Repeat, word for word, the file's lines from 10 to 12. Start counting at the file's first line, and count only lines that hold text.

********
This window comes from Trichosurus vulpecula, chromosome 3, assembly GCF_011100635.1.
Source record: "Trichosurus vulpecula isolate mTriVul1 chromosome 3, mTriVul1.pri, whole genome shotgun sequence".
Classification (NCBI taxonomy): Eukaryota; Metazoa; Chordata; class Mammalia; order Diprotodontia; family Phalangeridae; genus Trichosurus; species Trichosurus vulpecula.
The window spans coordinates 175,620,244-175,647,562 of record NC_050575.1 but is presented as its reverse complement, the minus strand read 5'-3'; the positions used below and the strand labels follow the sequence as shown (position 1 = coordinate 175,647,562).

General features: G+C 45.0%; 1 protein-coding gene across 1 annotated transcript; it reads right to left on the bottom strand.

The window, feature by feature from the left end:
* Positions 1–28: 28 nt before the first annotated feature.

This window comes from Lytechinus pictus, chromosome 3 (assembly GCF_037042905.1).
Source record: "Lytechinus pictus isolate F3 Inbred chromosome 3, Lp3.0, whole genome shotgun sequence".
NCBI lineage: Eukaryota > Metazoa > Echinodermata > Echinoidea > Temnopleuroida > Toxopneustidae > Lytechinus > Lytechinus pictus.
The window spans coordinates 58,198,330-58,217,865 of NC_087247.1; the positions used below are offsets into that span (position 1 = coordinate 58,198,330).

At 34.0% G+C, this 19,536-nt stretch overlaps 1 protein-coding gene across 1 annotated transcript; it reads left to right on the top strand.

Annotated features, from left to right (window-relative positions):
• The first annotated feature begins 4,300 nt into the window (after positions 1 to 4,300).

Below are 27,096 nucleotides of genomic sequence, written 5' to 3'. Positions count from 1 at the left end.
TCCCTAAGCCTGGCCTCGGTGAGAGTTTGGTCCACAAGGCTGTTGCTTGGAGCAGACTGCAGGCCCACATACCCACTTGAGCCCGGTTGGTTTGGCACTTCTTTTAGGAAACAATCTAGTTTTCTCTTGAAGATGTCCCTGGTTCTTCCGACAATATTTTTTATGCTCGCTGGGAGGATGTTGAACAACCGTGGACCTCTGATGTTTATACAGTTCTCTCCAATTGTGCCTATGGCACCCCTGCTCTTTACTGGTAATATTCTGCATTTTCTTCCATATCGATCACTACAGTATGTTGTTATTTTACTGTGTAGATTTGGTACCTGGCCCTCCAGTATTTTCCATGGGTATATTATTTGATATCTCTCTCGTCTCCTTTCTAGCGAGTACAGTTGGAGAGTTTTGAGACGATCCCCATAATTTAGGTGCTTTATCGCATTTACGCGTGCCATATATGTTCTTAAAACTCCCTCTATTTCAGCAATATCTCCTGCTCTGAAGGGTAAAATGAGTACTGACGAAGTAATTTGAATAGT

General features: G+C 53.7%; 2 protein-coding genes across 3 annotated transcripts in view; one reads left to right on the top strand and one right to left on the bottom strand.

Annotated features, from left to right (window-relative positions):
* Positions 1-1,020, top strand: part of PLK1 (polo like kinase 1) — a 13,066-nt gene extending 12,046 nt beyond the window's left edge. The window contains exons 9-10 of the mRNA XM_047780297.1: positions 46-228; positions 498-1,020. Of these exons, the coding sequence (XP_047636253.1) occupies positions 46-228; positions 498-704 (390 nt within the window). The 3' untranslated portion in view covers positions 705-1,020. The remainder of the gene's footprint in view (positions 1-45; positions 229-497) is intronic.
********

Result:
NCBI lineage: Eukaryota > Metazoa > Echinodermata > Echinoidea > Temnopleuroida > Toxopneustidae > Lytechinus > Lytechinus pictus.
The window spans coordinates 58,198,330-58,217,865 of NC_087247.1; the positions used below are offsets into that span (position 1 = coordinate 58,198,330).

At 34.0% G+C, this 19,536-nt stretch overlaps 1 protein-coding gene across 1 annotated transcript; it reads left to right on the top strand.